FLIGHT FOR FREEDOM
The Wetzel Family's Daring Escape from East Germany
by Kristen Fulton
Illustrated by Torben Kuhlmann
Picture Book / Historical
ages 5 to 8
An Inspiring True Story about One Family's Escape from Behind the Berlin Wall!
Peter was born on the east side of Germany, the side that wasn't free. He watches news programs rather than cartoons, and wears scratchy uniforms instead of blue jeans. His family endures long lines and early curfews. But Peter knows it won't always be this way. Peter and his family have a secret. Late at night in their attic, they are piecing together a hot air balloon—and a plan. Can Peter and his family fly their way to freedom? This is the true story of one child, Peter Wetzel, and his family, as they risk their lives for the hope of freedom in a daring escape from East Germany via a handmade hot air balloon in 1979.
• A perfect picture book for educators teaching about the Cold War, the Iron Curtain, and East Germany
• Flight for Freedom is a showcase for lessons of bravery, heroism, family, and perseverance, as well as stunning history.
• Includes detailed maps of the Wetzel family's escape route and diagrams of their hot air balloon
For fans of historical nonfiction picture books like Let the Children March, The Wall, Growing Up Behind the Iron Curtain, Armstrong: The Adventurous Journey of a Mouse to the Moon.
This is a well done telling of bravery and determination during a difficult point in German history, which is sure to leave an imprint with young readers.
The wall separated Germany into two very different states: one had freedom, the other stood under tyrannic control. A little boy on the eastern side discovers a picture under his parents' mattress of a hot air balloon. Possession of this picture means arrest. So, he keeps quite as his parents slowly gather materials and plan their escape over the wall and to the freedom of the other side of Germany beyond.
Having lived over twenty years in Germany and raising a family there, I was already well aware of this story, the circumstances and the history surrounding it. This book does a very good job at bringing life in East Germany across in a quick way young readers will understand and makes the stakes clear while staying in a child appropriate realm. The danger is clear as well as the daring of this family. The text is also age appropriate and brings across what this type of escape meant nicely.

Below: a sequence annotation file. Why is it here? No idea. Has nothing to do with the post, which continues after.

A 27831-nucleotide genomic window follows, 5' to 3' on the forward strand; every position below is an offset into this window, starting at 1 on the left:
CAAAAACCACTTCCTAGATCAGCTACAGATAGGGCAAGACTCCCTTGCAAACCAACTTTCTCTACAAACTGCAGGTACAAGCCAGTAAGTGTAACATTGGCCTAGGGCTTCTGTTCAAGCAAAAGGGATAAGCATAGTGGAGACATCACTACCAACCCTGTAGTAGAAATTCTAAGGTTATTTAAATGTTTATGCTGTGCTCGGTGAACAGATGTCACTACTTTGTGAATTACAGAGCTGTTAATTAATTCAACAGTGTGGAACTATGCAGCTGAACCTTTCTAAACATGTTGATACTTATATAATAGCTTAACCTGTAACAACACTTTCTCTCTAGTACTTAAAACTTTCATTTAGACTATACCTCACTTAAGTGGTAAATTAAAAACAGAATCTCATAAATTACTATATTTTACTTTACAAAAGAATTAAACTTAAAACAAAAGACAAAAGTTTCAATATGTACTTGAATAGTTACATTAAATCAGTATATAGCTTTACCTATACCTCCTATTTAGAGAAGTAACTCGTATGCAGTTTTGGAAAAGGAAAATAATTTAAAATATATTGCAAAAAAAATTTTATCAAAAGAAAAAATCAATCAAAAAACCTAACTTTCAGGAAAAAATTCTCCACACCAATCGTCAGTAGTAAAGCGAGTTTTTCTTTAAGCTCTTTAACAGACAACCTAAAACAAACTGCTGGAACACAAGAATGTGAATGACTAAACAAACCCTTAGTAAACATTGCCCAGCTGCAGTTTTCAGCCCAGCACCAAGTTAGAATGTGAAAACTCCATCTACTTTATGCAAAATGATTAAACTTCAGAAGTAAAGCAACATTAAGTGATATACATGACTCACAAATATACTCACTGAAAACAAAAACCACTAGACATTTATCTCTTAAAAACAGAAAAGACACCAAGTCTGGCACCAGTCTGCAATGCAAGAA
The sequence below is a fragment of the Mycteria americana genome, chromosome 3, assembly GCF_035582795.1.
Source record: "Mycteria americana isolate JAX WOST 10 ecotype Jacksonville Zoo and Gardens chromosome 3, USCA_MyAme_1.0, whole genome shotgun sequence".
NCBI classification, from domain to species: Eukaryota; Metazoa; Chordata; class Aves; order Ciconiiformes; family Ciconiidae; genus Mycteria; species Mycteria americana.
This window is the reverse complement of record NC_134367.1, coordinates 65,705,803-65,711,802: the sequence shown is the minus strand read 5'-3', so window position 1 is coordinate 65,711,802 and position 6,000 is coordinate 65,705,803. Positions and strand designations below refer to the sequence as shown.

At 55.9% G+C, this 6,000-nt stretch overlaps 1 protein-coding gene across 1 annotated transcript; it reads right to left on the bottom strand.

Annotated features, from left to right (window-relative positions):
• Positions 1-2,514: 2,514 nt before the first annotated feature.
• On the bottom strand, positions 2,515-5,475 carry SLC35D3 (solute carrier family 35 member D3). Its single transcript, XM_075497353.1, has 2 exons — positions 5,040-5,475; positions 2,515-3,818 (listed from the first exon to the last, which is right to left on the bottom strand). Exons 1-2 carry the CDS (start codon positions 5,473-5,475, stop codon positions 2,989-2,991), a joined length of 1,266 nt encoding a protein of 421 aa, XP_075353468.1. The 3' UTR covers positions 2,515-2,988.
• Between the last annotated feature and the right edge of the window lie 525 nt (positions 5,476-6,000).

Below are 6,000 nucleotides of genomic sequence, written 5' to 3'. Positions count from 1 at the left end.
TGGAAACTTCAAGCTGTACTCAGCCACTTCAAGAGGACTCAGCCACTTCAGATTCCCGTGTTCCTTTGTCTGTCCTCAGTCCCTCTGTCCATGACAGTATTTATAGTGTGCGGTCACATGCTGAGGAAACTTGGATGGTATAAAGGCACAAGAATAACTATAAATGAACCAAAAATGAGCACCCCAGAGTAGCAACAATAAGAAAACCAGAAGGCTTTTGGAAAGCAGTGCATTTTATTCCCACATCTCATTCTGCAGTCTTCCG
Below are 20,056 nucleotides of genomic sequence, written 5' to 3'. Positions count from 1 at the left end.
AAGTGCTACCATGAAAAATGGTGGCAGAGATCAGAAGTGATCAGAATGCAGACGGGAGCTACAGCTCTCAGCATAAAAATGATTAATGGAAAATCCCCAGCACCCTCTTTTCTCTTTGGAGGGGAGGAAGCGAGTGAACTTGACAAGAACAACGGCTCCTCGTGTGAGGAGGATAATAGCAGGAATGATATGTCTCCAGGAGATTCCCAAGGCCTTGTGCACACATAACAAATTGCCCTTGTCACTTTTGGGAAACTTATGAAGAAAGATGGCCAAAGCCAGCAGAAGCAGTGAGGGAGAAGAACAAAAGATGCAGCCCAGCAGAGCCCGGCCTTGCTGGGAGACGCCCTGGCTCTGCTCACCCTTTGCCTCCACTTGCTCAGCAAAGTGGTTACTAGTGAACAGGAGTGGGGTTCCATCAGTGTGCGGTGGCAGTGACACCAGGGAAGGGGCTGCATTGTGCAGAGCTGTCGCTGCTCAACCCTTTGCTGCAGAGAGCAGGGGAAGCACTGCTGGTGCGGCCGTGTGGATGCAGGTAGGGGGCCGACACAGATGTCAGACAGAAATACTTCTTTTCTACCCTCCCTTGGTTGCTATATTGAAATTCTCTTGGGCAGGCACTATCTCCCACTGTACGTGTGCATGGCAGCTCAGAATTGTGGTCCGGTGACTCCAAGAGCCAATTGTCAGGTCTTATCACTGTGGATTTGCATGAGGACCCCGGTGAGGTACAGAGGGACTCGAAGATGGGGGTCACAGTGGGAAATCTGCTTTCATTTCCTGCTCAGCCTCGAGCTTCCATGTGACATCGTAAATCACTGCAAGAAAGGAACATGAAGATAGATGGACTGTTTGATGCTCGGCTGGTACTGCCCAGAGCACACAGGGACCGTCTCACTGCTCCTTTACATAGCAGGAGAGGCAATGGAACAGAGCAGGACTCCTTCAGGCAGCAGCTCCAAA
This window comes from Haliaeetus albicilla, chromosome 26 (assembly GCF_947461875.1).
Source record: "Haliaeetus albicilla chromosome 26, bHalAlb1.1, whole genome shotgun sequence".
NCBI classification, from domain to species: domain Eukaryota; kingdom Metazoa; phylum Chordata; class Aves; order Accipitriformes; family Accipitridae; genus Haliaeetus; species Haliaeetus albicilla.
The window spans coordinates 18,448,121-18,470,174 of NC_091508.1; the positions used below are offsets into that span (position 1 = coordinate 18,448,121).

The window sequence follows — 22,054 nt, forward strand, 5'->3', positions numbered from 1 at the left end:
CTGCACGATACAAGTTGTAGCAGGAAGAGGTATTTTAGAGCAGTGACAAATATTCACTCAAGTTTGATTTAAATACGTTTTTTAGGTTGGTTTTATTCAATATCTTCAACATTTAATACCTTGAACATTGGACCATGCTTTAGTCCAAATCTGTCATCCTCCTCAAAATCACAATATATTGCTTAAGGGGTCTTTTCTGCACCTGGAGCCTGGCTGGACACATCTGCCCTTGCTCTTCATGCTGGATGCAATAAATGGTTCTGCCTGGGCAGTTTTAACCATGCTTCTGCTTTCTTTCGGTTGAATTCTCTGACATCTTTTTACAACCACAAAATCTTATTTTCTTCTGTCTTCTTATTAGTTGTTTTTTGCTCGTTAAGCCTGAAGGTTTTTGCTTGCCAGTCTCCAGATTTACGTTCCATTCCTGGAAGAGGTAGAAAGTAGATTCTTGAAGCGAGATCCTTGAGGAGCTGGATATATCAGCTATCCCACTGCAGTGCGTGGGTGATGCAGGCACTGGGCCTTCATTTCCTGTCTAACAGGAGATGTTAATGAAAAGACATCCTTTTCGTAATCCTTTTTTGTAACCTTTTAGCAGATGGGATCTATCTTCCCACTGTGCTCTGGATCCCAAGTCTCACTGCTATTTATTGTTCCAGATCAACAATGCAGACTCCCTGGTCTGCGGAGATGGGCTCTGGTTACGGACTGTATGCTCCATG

The illustrations hold well to the German style and present it with a historical atmosphere, which still lures children in. The fearful moments are brought across very well as well as the surroundings, allowing the details and scenes to come across with fairly nice historical accuracy.
As to the book in total, I see this more appropriate for the upper end of the intended age group, and then, only interesting with surrounding context. The author does add several pages of more detailed information and background at the end, which is very interesting and fills in whatever holes might exist. However, this section is only for older readers and won't fit well with the younger age group in this style. This book works better when slid in with the theme of WWII and German segregation. I hate to admit it, but there are very few children of this age group who will know what WWII was about...let alone the Berlin Wall or divided Germany (here, in the United States, of course). So, when using this book, there will need to be discussions with the listeners beforehand and afterwards. Otherwise, they won't know the context. But taking this into consideration, this book definitely does a great job at it's theme...and I can only recommend it and am sure young listeners will be left with food for thought.
And here they are...
Kristen Fulton is a children's book author. She can always be found with a notebook in hand as she ventures through historical sites and museums. Most of the time she lives in Florida—but she can also be found traveling the country by RV.
Torben Kuhlmann is an award-winning children's book author and illustrator. Starting in kindergarten he became known as "the draftsman." Flying machines and rich historical detail often adorn his work. He lives in Hamburg, Germany. Fligh